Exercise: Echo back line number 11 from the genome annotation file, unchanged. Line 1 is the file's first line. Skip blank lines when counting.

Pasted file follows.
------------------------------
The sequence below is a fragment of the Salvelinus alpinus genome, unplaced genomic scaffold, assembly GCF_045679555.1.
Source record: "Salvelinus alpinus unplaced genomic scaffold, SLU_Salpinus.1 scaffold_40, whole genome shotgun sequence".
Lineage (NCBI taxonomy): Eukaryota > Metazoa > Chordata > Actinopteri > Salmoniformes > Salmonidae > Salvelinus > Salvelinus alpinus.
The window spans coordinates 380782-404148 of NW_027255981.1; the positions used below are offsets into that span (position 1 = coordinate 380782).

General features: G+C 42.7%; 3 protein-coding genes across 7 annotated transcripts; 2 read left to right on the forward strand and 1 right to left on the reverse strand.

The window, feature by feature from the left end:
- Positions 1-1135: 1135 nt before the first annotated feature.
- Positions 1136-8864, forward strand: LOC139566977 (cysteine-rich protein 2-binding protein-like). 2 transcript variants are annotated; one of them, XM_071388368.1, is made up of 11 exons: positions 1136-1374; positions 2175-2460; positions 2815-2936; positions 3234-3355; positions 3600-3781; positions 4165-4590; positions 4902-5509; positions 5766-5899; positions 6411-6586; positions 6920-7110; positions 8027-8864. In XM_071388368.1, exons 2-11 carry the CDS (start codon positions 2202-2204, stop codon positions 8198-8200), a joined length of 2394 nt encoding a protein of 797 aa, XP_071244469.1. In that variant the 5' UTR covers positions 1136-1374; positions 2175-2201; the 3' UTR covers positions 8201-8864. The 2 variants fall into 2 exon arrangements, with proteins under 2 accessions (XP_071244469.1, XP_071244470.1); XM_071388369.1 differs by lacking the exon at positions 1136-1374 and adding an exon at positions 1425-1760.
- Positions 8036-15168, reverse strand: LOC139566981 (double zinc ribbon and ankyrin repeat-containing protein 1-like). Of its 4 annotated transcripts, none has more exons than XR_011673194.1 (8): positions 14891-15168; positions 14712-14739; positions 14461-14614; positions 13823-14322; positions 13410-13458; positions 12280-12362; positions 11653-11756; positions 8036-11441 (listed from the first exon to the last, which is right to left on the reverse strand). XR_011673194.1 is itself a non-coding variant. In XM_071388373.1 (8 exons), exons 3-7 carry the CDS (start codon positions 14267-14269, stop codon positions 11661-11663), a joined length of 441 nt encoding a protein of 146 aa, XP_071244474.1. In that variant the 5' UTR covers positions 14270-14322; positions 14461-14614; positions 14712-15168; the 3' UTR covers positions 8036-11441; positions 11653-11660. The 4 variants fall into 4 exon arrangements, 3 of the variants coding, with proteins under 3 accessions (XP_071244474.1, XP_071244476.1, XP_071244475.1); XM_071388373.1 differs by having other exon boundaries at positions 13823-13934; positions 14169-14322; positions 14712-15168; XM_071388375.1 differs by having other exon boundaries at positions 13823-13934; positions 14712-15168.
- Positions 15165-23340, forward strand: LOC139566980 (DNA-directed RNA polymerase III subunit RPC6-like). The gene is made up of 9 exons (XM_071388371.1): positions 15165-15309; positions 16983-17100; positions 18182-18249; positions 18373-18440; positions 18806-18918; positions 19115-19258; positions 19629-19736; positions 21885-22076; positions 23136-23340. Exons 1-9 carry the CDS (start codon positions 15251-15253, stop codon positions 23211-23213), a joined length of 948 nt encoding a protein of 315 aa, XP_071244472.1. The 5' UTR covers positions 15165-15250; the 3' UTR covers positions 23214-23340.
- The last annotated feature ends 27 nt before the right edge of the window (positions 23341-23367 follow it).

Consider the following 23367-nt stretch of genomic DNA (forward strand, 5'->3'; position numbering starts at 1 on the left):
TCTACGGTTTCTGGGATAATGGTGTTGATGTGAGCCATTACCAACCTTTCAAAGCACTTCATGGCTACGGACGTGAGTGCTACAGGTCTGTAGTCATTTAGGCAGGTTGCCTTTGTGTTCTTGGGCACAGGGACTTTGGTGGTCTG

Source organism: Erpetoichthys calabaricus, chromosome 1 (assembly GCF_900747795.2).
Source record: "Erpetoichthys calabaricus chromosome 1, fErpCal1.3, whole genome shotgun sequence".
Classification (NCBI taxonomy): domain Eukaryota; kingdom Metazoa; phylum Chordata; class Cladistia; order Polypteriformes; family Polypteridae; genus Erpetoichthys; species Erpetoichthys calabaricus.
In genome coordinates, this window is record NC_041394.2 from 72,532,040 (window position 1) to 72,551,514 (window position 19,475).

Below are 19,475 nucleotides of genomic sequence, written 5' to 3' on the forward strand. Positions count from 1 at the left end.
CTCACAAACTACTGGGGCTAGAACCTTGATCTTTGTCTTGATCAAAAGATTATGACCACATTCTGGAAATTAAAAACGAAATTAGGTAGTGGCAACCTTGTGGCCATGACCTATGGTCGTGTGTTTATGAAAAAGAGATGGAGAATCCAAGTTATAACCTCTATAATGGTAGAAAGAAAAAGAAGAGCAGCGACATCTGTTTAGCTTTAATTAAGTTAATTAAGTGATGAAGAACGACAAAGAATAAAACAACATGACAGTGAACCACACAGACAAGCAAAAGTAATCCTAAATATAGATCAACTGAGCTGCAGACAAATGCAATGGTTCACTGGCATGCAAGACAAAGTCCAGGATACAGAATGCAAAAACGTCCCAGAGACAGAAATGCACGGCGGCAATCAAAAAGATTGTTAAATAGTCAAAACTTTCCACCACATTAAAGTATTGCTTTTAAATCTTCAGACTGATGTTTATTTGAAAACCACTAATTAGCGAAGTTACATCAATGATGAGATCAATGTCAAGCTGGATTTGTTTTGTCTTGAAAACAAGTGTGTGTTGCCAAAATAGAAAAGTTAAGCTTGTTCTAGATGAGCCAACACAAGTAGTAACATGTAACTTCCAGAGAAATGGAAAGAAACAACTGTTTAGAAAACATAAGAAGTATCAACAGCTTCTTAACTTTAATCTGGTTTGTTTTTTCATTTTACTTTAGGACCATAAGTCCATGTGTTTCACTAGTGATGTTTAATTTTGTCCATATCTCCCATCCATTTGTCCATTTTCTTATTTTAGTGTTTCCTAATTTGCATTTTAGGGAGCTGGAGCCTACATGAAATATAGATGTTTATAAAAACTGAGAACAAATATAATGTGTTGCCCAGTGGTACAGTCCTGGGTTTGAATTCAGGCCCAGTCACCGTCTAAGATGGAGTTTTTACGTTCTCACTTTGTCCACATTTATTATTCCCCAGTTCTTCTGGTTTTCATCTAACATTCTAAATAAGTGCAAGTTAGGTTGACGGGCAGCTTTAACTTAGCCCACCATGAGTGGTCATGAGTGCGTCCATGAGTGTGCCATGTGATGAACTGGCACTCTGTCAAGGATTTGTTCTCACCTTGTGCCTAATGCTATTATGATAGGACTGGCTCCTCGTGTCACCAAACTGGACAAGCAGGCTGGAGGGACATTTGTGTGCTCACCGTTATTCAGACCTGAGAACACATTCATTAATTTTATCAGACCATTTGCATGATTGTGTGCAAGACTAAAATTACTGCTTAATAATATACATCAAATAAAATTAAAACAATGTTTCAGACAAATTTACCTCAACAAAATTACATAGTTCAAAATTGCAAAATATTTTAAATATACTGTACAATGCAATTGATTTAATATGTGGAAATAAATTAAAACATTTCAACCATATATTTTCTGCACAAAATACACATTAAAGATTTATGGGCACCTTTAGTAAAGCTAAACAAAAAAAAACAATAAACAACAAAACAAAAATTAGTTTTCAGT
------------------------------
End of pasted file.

- The last annotated feature ends 27 nt before the right edge of the window (positions 23341-23367 follow it).